In the era of e-commerce, year after year the growth and financial success of Amazon continues to be noteworthy — seemingly impervious to economic downturns or volatility.
What’s the secret sauce?
The answer is interesting. It isn’t that Amazon dominates any particular product category. Rather, it’s the kind of product — “utilitarian” — that cuts across many categories.
Utilitarian products tend to be practical, generally inexpensive or downright cheap … and typically carry little risk associated with making a regretful purchase choice. They aren’t the type of products that inspire brand affinity, and they typically don’t require very much in the way of pre-purchase research on the part of buyers.
Moreover, on Amazon these utilitarian products have an equally utilitarian path to purchase. Purchase “journeys” — such as they are — are straightforward. Often they begin and end on Amazon’s site, with few or no deviations to conduct research or compare brands.
This is where Amazon excels — in nudging shoppers down the sales funnel while giving them no reason to go away from the website. Amazon makes the purchase steps quick, effortless and satisfying — and probably easier to complete than anyplace else online. If there is a more elegant purchase procedure out there in cyberspace, I have yet to find it.
And if some shoppers might wish to do a little more product evaluation, Amazon makes that possible as well, with consumer reviews offered right on the site for quick and easy evaluation and validation.
Of course, there are certainly product categories that aren’t particularly “utilitarian” in nature, and this is where Amazon’s model is a little less effective. A category such as women’s apparel is more brand-specific and brand-driven, and the purchase journeys in that realm are typically more longer, more circuitous, and more discovery-focused.
But Amazon has effectively carved out a niche in so-called “basic” products to the degree that it has become the “go-to” destination for thousands of products that are “common” in every sense of the word — resulting in some very uncommon business and financial results for the company.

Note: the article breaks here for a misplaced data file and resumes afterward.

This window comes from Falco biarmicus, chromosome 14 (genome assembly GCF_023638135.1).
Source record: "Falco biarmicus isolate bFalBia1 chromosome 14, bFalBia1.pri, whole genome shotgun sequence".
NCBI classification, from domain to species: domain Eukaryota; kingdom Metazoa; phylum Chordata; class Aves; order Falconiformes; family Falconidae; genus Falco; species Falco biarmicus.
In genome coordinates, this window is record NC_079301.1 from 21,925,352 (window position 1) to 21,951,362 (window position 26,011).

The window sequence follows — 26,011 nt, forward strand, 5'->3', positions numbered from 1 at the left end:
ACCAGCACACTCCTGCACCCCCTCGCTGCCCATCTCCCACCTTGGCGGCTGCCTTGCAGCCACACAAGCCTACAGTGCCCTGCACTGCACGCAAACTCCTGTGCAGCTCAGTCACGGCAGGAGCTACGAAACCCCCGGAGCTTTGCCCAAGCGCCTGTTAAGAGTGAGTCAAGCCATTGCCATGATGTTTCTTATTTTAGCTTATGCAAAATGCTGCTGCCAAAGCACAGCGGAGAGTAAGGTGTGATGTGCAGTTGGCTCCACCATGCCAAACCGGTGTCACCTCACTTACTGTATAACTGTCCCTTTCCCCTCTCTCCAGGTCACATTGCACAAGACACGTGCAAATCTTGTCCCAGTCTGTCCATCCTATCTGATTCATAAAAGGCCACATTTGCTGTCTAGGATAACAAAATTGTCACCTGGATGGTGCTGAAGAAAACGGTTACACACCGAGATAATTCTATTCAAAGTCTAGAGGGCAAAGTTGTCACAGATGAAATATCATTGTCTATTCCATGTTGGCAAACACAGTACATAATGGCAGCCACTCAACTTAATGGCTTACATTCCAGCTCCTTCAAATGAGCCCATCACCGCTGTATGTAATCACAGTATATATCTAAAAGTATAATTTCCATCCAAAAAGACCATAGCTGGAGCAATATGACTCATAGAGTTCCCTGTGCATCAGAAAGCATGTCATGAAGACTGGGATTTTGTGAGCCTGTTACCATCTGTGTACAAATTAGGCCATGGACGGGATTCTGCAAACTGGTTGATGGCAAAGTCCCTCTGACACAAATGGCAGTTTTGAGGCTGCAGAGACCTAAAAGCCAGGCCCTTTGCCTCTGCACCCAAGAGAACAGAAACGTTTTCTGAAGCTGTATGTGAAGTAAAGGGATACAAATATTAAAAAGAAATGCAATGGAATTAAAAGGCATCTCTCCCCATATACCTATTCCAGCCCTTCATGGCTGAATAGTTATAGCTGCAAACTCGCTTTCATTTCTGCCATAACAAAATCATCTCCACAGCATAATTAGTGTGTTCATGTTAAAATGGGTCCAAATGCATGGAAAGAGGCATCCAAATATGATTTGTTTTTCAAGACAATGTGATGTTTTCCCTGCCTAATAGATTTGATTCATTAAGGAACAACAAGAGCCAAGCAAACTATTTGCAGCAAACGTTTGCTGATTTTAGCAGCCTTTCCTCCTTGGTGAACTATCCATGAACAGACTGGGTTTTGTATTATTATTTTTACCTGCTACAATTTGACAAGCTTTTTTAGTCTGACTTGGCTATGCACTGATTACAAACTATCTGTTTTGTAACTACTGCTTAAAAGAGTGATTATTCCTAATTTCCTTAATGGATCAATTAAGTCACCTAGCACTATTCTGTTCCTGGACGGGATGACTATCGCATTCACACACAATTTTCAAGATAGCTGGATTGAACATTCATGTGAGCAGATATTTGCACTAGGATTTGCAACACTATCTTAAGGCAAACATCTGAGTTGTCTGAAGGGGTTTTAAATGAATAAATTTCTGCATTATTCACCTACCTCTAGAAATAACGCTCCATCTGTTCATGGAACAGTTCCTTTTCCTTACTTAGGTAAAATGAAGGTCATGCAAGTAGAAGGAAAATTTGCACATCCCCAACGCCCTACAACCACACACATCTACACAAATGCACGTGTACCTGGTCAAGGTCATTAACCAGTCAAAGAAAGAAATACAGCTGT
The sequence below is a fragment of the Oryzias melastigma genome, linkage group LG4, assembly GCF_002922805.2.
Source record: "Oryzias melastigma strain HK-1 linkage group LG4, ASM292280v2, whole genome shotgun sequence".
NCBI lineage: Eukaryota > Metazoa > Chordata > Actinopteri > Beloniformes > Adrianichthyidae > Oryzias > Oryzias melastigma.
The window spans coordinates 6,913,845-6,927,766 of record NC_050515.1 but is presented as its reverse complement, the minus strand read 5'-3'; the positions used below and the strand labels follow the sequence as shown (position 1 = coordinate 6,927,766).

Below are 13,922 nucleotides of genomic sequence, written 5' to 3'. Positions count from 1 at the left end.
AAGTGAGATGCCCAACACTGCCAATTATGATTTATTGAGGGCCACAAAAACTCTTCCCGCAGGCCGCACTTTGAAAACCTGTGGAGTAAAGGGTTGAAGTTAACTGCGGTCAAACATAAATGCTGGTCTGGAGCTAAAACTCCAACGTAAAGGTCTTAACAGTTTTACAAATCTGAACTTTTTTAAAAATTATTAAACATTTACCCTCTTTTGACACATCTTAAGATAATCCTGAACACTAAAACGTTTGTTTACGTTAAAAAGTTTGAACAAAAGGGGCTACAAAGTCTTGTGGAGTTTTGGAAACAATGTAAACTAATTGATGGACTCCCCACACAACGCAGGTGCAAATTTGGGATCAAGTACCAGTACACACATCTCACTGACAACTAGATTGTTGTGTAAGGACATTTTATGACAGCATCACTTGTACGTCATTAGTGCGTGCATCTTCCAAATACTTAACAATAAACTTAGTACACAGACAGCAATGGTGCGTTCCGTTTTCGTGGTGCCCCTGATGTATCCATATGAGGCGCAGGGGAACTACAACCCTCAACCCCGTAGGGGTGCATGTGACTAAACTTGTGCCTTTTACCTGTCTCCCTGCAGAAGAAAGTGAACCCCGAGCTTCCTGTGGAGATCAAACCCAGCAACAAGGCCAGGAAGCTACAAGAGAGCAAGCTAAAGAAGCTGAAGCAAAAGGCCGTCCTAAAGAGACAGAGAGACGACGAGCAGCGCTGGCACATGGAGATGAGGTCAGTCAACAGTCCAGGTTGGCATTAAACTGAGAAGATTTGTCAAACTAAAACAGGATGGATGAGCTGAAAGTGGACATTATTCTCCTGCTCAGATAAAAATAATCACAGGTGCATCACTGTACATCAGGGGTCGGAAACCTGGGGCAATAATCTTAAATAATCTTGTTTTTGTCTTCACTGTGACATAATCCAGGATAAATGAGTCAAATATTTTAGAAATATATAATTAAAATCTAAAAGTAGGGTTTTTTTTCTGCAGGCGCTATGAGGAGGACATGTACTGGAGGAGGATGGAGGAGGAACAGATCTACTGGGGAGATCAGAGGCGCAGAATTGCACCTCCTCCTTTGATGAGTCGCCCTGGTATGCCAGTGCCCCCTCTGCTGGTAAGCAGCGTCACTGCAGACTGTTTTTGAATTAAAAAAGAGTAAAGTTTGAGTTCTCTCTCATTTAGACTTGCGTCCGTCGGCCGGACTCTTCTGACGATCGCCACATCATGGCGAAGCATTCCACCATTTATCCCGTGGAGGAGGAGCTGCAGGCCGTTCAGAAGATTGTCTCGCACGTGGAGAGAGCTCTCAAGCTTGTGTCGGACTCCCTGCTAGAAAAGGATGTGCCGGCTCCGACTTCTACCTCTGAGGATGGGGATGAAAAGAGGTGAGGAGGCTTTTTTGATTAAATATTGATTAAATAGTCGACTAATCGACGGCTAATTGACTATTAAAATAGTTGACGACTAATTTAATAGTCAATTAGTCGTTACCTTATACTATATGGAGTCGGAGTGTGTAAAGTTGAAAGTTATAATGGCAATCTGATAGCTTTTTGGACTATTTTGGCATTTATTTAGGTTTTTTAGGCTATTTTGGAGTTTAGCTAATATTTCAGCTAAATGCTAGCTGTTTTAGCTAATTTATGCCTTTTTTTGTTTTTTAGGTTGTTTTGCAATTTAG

2 thoughts on “Amazon: Where utilitarian products deliver stellar results.”
I recently helped my New York girlfriend revamp her bathroom. Now I’m a straight-arrow, buttoned down man of 72, but I decided to act the part of plumber for fun and show up looking like one. So I ordered a T-Shirt from Amazon with a plunger printed on it. It arrived on time, looked convincingly disreputable and amounted to no challenge at all for Brooks Brothers or Ralph Lauren.
I use Amazon for so much, but since I moved into a “new” old house, I use it for a lot of utilitarian of objects. Like a 5-pack of door stops, replacement shower door rollers, window hardware, etc. Because if I go to a big box hardware store, the chances of them having three of anything that matches is slim. And if I ask them about needing three matching ceiling fans they’ll say “Did you check online?”
Now I do feel a little guilty about this:
1) I am part of the reason why brick-and-mortar stores will die.
2) It feels pretty indulgent to have someone drive a 5-pack of door stops directly to my doorstep.
But it does keep me from driving to several stores to find five-of-a-kind in stock.